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The time until the end of the contest is not very much (one day). So focus on a very small MVP (Minimum Valuable Product) and then extend it in several iterations. I can’t point out often enough how short time you have is. In case you run into obstacles and you spend too much time on solving them, you will run out of time. So you always need a MVP to go back to, which was not long ago in case you have to present your work and are not finished with the last iteration. I suggest a MVP to be finished every two hours or more often. This means these iterations’ differences are very small.

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Because time is so short and your ideas are huge on impact, there is no chance to have something production ready developed at the end of the contest (or it is too small in impact to win). So you have to sell the vision behind your project not what is done so far in the presentations. The judges know that you can not achieve the whole idea. What they want to see is that you have a road map for the time after the contest. In return, that doesn’t mean you don’t have to have anything done. But you have to sell your vision not the actual outcome at the end of the contest. The hackathon shall inspire the people inside the community to work together on new projects and ideas and by that give new impulses to the community. So aim for something that can extend beyond the hackathon as a new incubator project. Also your presentation is short timeboxed (5-10 minutes plus question time including demo time). So stay focused on presenting your vision.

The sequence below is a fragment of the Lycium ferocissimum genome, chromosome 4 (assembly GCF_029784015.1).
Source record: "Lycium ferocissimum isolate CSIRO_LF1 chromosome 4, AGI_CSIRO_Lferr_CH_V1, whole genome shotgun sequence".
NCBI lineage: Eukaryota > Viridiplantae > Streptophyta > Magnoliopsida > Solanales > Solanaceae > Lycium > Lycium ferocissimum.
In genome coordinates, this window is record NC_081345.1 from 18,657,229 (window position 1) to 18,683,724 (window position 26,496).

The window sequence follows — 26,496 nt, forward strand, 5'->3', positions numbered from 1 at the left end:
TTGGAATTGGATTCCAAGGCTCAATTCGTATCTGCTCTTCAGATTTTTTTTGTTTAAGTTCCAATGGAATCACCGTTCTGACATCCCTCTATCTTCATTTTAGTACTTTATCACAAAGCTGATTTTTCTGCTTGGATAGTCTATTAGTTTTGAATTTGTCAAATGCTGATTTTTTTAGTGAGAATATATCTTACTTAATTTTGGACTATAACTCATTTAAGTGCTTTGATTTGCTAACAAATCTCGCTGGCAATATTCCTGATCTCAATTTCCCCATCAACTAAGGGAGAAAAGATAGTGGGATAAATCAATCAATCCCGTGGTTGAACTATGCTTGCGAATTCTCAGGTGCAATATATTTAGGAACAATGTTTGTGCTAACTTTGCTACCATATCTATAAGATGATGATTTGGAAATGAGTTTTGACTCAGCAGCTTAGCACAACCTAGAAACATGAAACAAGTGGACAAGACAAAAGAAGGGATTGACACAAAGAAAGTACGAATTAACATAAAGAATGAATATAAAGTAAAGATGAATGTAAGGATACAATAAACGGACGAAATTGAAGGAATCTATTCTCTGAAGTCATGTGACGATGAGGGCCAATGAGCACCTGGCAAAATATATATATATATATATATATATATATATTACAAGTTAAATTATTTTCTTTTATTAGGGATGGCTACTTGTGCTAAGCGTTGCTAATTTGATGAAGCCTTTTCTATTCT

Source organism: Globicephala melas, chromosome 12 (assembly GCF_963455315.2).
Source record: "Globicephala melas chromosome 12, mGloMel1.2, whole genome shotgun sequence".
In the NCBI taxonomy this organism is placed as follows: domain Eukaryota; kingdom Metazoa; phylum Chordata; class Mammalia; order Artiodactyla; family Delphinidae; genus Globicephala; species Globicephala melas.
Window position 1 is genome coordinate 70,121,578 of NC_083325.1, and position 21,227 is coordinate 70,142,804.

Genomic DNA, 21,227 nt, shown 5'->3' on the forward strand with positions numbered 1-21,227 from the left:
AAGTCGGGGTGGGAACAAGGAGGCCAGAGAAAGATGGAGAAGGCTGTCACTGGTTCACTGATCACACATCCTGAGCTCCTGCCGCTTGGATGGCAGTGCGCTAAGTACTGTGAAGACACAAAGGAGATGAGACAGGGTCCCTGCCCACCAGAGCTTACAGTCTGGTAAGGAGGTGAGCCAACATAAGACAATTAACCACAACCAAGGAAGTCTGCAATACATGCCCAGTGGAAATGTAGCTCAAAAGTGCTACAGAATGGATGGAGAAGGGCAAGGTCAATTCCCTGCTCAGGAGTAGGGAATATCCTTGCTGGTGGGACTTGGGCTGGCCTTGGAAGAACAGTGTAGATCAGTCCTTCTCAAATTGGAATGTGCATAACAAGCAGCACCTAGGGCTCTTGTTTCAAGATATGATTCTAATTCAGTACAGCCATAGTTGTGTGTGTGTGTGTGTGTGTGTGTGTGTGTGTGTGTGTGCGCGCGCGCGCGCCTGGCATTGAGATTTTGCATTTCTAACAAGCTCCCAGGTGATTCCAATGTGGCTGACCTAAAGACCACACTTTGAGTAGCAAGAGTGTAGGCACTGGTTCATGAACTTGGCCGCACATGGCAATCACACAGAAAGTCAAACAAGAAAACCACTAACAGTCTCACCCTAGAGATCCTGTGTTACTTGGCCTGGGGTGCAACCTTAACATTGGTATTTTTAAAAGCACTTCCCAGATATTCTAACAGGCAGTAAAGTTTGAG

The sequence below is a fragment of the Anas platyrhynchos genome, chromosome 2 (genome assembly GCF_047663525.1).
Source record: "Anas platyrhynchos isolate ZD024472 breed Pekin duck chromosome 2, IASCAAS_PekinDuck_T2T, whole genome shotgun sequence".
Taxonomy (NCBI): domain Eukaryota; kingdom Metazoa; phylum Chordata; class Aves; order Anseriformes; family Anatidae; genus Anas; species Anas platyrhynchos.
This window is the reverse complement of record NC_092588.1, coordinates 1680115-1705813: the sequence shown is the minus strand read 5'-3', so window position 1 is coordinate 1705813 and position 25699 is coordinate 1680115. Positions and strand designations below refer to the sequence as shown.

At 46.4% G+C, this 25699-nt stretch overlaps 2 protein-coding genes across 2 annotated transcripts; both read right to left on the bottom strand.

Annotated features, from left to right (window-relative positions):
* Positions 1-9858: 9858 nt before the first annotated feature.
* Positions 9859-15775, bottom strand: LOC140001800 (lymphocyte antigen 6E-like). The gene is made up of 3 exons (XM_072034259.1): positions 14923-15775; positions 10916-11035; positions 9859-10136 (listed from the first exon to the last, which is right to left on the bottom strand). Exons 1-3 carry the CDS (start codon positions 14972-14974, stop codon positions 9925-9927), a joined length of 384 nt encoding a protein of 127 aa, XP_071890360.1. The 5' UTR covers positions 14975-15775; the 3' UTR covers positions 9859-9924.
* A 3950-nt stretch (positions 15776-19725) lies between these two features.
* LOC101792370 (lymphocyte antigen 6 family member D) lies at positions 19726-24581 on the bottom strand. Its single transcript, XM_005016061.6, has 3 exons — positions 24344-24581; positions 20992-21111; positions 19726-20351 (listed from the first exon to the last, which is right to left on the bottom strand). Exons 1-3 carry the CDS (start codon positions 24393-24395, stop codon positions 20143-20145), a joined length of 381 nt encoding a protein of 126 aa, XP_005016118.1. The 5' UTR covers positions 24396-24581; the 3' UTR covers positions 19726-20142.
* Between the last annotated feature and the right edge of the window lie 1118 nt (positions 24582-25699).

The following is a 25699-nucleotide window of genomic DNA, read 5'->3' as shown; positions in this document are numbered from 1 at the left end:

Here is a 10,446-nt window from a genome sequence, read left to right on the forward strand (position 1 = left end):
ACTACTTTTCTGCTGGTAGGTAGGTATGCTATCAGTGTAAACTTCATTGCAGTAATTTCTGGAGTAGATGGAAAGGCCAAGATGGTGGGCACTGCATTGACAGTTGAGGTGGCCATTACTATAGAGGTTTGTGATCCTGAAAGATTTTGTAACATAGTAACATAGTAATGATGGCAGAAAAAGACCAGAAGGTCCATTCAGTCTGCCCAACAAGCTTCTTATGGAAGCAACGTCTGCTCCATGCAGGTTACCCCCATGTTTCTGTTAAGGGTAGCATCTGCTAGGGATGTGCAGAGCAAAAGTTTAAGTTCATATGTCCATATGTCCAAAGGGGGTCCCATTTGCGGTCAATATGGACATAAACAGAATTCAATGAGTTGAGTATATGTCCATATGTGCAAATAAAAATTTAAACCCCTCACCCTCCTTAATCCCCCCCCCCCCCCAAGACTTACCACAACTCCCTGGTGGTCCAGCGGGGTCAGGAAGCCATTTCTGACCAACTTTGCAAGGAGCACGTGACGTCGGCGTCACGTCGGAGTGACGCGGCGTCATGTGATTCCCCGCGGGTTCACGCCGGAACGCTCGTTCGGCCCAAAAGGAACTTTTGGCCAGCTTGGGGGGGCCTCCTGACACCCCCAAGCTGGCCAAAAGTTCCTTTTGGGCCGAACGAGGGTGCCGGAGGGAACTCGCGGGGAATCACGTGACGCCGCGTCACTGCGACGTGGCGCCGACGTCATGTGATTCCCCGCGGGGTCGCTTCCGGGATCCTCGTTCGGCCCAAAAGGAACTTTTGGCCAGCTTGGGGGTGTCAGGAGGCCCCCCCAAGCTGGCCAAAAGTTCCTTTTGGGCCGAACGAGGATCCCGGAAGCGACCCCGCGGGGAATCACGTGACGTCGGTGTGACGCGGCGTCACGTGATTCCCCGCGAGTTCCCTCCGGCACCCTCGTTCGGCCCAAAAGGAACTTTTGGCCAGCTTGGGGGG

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In the hackathon you are iterating hard and very fast. That means you produce a MVP at least every two hours. In the end you need to have something working to demo it in your presentations. On the way to your final version of code, you will face several obstacles. But things like integration are hard and time consuming. The judges know that you do not have much time. So hacking, tweaking, hardcoding, mocking, etc. are all allowed in your first MVPs. Do it if it speeds you up. Is there a good solution which takes time or short cut which is nasty but fast. Choose the nasty one. You are producing a proof-of-concept in a maximal short time frame. As long as you clean up with later MVPs its o.k. Judges want to see your idea working. If some details are not finished in the end, that is no big problem. But always play with open cards in your presentation. If you had to take a shortcut tell them. Do not forget to tell them what the real solution would be. Explain it with the time you needed to do the right solution.